More durians rolling in this year: AVA data

Durians on sale at Durian FullHouse, near Kovan market and food centre. Thanks to good weather in Malaysia, there is a bumper crop of durians.
Durians on sale at Durian FullHouse, near Kovan market and food centre. Thanks to good weather in Malaysia, there is a bumper crop of durians.ST PHOTO: ONG WEE JIN

At 8,900 tonnes, amount imported so far exceeds that in same period last year

There has been a deluge of the king of fruits in Singapore, with the number of durians imported in the first half of the year already exceeding the halfway mark for last year.

Durian sellers and buyers said that unlike previous years, the prices have also fallen.

The reason for the bumper crop? Good weather in Malaysia, said sellers.

According to the latest figures from the Agri-Food and Veterinary Authority of Singapore (AVA), 8,900 tonnes of fresh and chilled durians were imported into Singapore, more than the amount recorded at the halfway point last year, when 14,300 tonnes were imported for the whole of 2017.

Of the number of durians imported so far this year, 8,300 tonnes came from Malaysia and 600 tonnes from Indonesia, the Philippines, Thailand and other countries.

According to Shin Min Daily News, 8,900 tonnes of durians is equivalent to about six million durians, if one fruit weighs 1.5kg.

The quality of the durians is also better this year, said fans.

Mr Alvin Teoh, 33, the owner of Durian36 in Geylang Road, said he imported 60 to 70 per cent more this year than in the first half of last year. He sells the highest grade of mao shan wang durian - also known as musang king - for as low as $15 per kg during this season.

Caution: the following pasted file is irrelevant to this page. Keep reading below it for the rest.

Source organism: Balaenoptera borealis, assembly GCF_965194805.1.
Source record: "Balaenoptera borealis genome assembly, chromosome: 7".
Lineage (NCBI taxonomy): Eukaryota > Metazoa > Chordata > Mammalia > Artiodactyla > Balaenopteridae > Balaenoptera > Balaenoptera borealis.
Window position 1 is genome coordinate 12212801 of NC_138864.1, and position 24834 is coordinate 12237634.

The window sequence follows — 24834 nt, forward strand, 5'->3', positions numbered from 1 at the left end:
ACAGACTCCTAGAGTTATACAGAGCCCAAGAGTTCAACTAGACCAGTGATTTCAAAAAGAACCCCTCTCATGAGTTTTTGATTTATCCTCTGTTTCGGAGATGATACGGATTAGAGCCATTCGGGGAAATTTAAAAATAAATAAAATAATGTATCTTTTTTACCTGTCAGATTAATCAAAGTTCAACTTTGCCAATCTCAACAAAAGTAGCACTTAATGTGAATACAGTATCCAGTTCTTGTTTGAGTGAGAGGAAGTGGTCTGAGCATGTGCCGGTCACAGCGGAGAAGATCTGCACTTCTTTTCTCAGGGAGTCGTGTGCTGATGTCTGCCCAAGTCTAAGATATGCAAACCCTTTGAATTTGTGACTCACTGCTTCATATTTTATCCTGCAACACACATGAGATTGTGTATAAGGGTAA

Last year, the price for the same grade was $22 to $25 per kg.

He said: "Mao shan wang comes in different grades - A, B and C. The grade of durian I sell, grade A, weighs about 1.5kg and has more flesh and flavour than the rest."

Frequent durian buyer Ang, a public servant who declined to give his full name, said the quality of a durian can be assessed in several ways, for instance, in its consistency and creaminess, the intensity of the taste and overall ripeness.

Mr Ang, 32, who has done his own research on how to choose a good durian, said: "For durians, as with most crops, better yield and quality go hand in hand. Under conditions like hotter and drier weather, the durian trees tend to produce more fruit, and the average quality also improves."

This year's import figure is not projected to be as big as the amount in 2013, when a record 22,900 tonnes were brought into the country, according to the AVA.

So how long will this durian feast last? Mr Teoh said: "I think Singaporeans can get to enjoy the increase in durian imports for about two more weeks."

A version of this article appeared in the print edition of The Straits Times on July 20, 2018, with the headline 'More durians rolling in this year: AVA data'. Print Edition | Subscribe